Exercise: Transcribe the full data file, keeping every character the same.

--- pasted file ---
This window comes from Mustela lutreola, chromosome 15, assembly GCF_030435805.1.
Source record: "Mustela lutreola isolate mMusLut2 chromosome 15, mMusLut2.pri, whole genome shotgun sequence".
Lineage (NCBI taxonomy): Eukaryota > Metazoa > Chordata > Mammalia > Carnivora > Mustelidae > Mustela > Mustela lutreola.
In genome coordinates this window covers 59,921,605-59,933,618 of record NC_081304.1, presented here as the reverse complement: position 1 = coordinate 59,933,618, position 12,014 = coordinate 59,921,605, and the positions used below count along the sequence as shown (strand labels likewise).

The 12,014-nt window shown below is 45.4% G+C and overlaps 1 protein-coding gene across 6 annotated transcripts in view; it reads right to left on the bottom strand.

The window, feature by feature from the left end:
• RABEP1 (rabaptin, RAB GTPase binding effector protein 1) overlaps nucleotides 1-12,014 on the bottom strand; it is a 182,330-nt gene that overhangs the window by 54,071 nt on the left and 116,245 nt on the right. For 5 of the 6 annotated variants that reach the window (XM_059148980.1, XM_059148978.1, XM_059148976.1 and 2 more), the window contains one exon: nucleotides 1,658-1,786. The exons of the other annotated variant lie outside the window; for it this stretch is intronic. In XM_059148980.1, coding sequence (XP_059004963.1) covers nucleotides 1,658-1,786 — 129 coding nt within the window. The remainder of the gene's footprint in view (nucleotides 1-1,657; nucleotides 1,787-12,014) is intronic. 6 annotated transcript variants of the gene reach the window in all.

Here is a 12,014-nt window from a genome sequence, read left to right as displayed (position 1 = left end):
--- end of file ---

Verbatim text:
This window comes from Mustela lutreola, chromosome 15, assembly GCF_030435805.1.
Source record: "Mustela lutreola isolate mMusLut2 chromosome 15, mMusLut2.pri, whole genome shotgun sequence".
Lineage (NCBI taxonomy): Eukaryota > Metazoa > Chordata > Mammalia > Carnivora > Mustelidae > Mustela > Mustela lutreola.
In genome coordinates this window covers 59,921,605-59,933,618 of record NC_081304.1, presented here as the reverse complement: position 1 = coordinate 59,933,618, position 12,014 = coordinate 59,921,605, and the positions used below count along the sequence as shown (strand labels likewise).

The 12,014-nt window shown below is 45.4% G+C and overlaps 1 protein-coding gene across 6 annotated transcripts in view; it reads right to left on the bottom strand.

The window, feature by feature from the left end:
• RABEP1 (rabaptin, RAB GTPase binding effector protein 1) overlaps nucleotides 1-12,014 on the bottom strand; it is a 182,330-nt gene that overhangs the window by 54,071 nt on the left and 116,245 nt on the right. For 5 of the 6 annotated variants that reach the window (XM_059148980.1, XM_059148978.1, XM_059148976.1 and 2 more), the window contains one exon: nucleotides 1,658-1,786. The exons of the other annotated variant lie outside the window; for it this stretch is intronic. In XM_059148980.1, coding sequence (XP_059004963.1) covers nucleotides 1,658-1,786 — 129 coding nt within the window. The remainder of the gene's footprint in view (nucleotides 1-1,657; nucleotides 1,787-12,014) is intronic. 6 annotated transcript variants of the gene reach the window in all.

Here is a 12,014-nt window from a genome sequence, read left to right as displayed (position 1 = left end):